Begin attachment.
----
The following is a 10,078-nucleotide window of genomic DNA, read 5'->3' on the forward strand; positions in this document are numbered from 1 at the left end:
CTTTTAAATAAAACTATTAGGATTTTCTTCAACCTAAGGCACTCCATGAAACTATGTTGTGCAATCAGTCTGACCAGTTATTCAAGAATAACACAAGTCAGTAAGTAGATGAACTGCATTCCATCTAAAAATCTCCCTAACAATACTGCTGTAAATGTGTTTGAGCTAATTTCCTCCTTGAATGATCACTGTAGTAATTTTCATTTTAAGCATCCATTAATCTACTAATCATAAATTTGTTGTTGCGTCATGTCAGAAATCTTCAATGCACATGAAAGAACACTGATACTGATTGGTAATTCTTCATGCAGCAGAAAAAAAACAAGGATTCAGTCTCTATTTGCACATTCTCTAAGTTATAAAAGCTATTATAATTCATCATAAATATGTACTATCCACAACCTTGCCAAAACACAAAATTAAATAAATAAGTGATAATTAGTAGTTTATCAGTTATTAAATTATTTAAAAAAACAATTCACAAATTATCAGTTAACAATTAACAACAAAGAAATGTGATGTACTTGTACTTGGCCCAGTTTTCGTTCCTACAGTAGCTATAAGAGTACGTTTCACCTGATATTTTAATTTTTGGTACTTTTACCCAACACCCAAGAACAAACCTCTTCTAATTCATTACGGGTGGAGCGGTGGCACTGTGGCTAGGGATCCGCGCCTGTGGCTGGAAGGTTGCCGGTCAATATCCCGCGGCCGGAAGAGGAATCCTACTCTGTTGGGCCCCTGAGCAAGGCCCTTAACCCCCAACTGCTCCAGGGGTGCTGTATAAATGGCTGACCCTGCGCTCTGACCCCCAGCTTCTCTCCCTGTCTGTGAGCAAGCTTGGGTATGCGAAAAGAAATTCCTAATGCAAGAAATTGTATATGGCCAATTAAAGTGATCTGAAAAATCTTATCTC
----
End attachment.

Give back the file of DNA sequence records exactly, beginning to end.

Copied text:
The following is a 10,078-nucleotide window of genomic DNA, read 5'->3' on the forward strand; positions in this document are numbered from 1 at the left end:
CTTTTAAATAAAACTATTAGGATTTTCTTCAACCTAAGGCACTCCATGAAACTATGTTGTGCAATCAGTCTGACCAGTTATTCAAGAATAACACAAGTCAGTAAGTAGATGAACTGCATTCCATCTAAAAATCTCCCTAACAATACTGCTGTAAATGTGTTTGAGCTAATTTCCTCCTTGAATGATCACTGTAGTAATTTTCATTTTAAGCATCCATTAATCTACTAATCATAAATTTGTTGTTGCGTCATGTCAGAAATCTTCAATGCACATGAAAGAACACTGATACTGATTGGTAATTCTTCATGCAGCAGAAAAAAAACAAGGATTCAGTCTCTATTTGCACATTCTCTAAGTTATAAAAGCTATTATAATTCATCATAAATATGTACTATCCACAACCTTGCCAAAACACAAAATTAAATAAATAAGTGATAATTAGTAGTTTATCAGTTATTAAATTATTTAAAAAAACAATTCACAAATTATCAGTTAACAATTAACAACAAAGAAATGTGATGTACTTGTACTTGGCCCAGTTTTCGTTCCTACAGTAGCTATAAGAGTACGTTTCACCTGATATTTTAATTTTTGGTACTTTTACCCAACACCCAAGAACAAACCTCTTCTAATTCATTACGGGTGGAGCGGTGGCACTGTGGCTAGGGATCCGCGCCTGTGGCTGGAAGGTTGCCGGTCAATATCCCGCGGCCGGAAGAGGAATCCTACTCTGTTGGGCCCCTGAGCAAGGCCCTTAACCCCCAACTGCTCCAGGGGTGCTGTATAAATGGCTGACCCTGCGCTCTGACCCCCAGCTTCTCTCCCTGTCTGTGAGCAAGCTTGGGTATGCGAAAAGAAATTCCTAATGCAAGAAATTGTATATGGCCAATTAAAGTGATCTGAAAAATCTTATCTC